January 6, 2011, Stony Brook, NY - Late last year, the National Sea Grant Advisory Board released a first-ever comprehensive annual report of the state of Sea Grant college programs throughout the United States.
In accordance with the 2008 Sea Grant Act (PL110-394), the Advisory Board, a federal advisory committee established by Congress, is required to prepare such reports to Congress on the state of Sea Grant. Included in the 36 page document (pdf) are mentions of:
- New York Sea Grant (NYSG)'s partnering efforts with other Sea Grant programs in the Great Lakes to keep drugs out of drinking water (page 10)
- NYSG's leadership role in Hazard Analysis and Critical Control Point (HACCP) training for the U.S. seafood industry (page 17).
As discussed in the report, in the last year alone, Sea Grant programs across the country have created or retained a total of over 3,500 jobs and 650 businesses, assisted 160 coastal communities to adopt or implement hazard resiliency practices, and supported nearly 1,700 undergraduate and graduate students to develop a diverse, highly qualified workforce.
The report also provides a background on Sea Grant, which was established by Congress in 1966 to bring practical scientific information from the nation’s universities to coastal businesses, citizens and all levels of government in order to capture the economic and social benefits of the nation’s oceans, coasts and Great Lakes in a sustainable way. In its first four decades, Sea Grant has worked with thousands of public and private partners across the country to create and preserve coastal jobs, balance economic development and resource protection, and create an informed coastal citizenry.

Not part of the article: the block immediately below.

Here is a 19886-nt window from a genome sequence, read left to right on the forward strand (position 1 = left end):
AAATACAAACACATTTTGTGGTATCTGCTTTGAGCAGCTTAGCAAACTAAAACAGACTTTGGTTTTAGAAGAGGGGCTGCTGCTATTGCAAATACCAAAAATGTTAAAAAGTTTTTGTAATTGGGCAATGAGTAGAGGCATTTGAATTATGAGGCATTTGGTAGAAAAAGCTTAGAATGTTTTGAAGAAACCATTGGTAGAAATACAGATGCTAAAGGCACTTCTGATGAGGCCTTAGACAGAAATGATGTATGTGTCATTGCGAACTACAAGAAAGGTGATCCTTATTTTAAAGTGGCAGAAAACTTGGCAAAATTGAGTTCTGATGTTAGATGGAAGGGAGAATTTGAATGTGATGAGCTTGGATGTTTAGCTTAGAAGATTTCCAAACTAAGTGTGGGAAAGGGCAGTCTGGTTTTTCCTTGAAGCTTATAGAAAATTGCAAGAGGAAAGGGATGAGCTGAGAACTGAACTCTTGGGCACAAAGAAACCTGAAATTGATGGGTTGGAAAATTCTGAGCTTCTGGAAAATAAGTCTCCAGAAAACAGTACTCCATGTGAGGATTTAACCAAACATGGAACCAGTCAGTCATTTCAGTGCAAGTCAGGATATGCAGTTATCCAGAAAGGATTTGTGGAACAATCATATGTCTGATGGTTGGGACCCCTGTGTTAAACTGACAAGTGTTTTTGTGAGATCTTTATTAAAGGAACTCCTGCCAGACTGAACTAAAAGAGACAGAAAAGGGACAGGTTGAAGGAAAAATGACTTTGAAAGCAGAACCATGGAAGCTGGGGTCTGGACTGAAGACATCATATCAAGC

Other topics featured include Sea Grant's national priorities and impacts, which aligh with NOAA agency-wide focus areas: healthy coastal ecosystems, sustainable coastal development, safe and sustainable seafood supply, and hazard resilience in coastal communities. The outlook and recommendations for the Sea Grant programs is also discussed, which is challenged primarily by population growth, climate change, increased pressure on coastal and marine environments and more conflicts related to the use of limited natural resources.
"To respond effectively," according to the report, "Sea Grant must be a strong, well-integrated national program that concentrates its energies where it has the most to offer. The program needs to support research in high priority areas and serve as a leader in engagement activities. Sea Grant must bring its broad base of academic expertise to coastal crises whenever and wherever they occur."
New York Sea Grant is part of a nationwide network of 32 university-based programs that work with coastal communities. The National Sea Grant College Program engages this network of the nation’s top universities in conducting scientific research, education, training, and extension projects designed to foster science-based decisions about the use and conservation of our aquatic resources.
The State of Sea Grant 2010: Impacts, Challenges and Opportunities (pdf)
Biennial Report to Congress by the National Sea Grant Advisory Board, November 2010